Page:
Why use the Oxford comma? An exchange with one of my readers on Medium in The Writing Cooperative – Joe Varadi – prompted me to write this follow-up to my The Devil is in the Details post about details we often miss as we’re copyediting or proofreading our own work.
Part of our discussion was about the American rule of always placing periods and commas inside / in front of / before the final quotation marks, even we’re only quoting the last word(s) of the sentence. As many have mentioned over the years, it does look odd, and no, it is not intuitive. And honestly, it makes no sense.
But, as many have also said, “It is what it is.”
Several other readers also mentioned the Oxford comma, so I’m hoping after reading this article that they – and maybe YOU, too – will see why I strongly suggest we form the habit of using it to stay safe as writers. That way we will always know that the ONE time we might really need it – it’ll be in our sentence.
The top picture clearly shows that if we leave out the Oxford comma, many will see the parents as Superman and Wonder Woman.
But, surely, the real intent of the sentence is to say that the writer has multiple heroes: the parents, Superman, and Wonder Woman.
Now, will the earth crumble and shatter if we leave the comma out? No, but our readers may laugh and wonder what we were thinking if we write anything like that. And one of my goals in writing is to make sure my readers are not confused by what I’ve written. The Oxford comma at least protects me from one type of confusion I could create.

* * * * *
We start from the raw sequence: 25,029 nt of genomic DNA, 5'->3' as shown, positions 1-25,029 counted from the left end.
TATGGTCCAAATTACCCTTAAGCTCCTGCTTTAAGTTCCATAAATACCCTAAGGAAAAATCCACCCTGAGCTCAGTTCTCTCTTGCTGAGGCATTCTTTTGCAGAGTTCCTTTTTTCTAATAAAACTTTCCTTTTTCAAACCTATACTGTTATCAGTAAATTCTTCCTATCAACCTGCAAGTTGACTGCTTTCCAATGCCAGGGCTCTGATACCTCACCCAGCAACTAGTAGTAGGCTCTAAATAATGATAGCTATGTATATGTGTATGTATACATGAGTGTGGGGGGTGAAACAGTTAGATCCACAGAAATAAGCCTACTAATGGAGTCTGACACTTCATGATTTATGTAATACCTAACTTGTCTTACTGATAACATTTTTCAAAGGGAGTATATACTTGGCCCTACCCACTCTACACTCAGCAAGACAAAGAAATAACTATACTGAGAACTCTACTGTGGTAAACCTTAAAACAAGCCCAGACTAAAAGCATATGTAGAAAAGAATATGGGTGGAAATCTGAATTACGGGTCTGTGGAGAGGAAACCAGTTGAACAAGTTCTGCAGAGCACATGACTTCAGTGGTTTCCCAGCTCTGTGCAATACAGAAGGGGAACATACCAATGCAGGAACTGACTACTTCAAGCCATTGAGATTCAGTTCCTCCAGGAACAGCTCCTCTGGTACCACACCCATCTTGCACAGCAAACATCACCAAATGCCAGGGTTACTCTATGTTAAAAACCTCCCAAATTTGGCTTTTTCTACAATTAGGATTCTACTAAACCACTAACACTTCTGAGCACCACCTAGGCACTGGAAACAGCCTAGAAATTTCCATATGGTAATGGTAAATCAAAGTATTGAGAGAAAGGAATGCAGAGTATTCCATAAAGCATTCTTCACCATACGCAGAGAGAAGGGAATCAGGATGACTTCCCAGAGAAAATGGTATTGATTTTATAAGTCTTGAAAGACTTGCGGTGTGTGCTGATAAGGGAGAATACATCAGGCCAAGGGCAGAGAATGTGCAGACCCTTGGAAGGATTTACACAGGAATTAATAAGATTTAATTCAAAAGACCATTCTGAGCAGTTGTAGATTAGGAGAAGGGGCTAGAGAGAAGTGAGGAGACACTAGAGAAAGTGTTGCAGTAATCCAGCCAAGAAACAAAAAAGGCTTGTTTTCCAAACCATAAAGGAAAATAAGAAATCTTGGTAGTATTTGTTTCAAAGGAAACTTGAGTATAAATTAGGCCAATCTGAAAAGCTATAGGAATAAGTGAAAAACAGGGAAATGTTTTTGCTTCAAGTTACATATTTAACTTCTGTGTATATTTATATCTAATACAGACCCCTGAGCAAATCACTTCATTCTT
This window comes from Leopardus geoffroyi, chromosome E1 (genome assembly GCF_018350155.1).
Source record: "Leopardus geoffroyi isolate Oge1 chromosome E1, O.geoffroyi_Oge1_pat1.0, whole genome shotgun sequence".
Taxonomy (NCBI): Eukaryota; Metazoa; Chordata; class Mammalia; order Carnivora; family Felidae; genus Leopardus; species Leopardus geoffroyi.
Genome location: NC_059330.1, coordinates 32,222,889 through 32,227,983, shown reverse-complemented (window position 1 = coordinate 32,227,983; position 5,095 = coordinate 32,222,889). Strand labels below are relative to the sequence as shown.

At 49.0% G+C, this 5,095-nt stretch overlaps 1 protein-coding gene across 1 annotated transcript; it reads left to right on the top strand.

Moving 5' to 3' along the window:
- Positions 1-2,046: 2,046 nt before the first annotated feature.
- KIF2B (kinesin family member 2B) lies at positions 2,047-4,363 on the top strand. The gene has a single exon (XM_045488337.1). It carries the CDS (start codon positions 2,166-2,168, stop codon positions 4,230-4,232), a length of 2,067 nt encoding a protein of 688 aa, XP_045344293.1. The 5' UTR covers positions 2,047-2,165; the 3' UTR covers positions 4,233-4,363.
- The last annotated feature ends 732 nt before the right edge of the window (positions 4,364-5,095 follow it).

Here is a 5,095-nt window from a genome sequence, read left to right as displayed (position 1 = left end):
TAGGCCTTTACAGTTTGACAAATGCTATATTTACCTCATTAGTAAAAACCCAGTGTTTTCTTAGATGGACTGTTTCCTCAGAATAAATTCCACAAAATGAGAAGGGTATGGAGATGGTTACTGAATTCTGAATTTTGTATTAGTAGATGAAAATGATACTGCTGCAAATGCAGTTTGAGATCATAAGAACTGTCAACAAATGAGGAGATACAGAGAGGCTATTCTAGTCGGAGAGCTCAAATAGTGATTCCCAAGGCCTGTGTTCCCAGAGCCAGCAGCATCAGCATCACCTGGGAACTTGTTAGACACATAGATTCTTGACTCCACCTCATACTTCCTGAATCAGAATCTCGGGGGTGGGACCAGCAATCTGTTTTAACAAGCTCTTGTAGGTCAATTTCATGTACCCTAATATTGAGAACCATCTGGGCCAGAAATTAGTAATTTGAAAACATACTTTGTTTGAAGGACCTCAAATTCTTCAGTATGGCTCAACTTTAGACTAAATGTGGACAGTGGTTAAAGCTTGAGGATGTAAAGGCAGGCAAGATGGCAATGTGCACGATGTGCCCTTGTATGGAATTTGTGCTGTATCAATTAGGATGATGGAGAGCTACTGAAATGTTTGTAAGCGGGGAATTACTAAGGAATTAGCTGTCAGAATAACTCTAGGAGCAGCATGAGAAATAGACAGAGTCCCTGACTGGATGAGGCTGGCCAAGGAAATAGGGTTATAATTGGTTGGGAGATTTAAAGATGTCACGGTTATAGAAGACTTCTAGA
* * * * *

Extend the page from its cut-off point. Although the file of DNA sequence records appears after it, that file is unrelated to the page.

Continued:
Not persuaded yet? How about this one below? As written, is it possible that someone could be confused about the number of positions that are available?
Several positions are available: account manager, maintenance supervisor, receptionist and typist.
Yes, of course, it’s terrible writing, but it happens everywhere. And one thing Joe Varadi suggested correctly was that many times, we could just rewrite our sentence so that the Oxford comma wouldn’t be needed for clarity, a point I totally support. Sometimes that’s the easiest and best solution.
The one above could easily be rewritten: We have four positions available: account manager, maintenance supervisor, receptionist and typist.
Even though I would still use the comma after receptionist, it wouldn’t be needed for clarity; writing how many positions are available makes the sentence clear.
Thanks, Joe Varadi, for your suggestions! I really appreciate it when readers have points to make I might not have thought of. That’s how we all learn, right?
What are YOUR thoughts on this?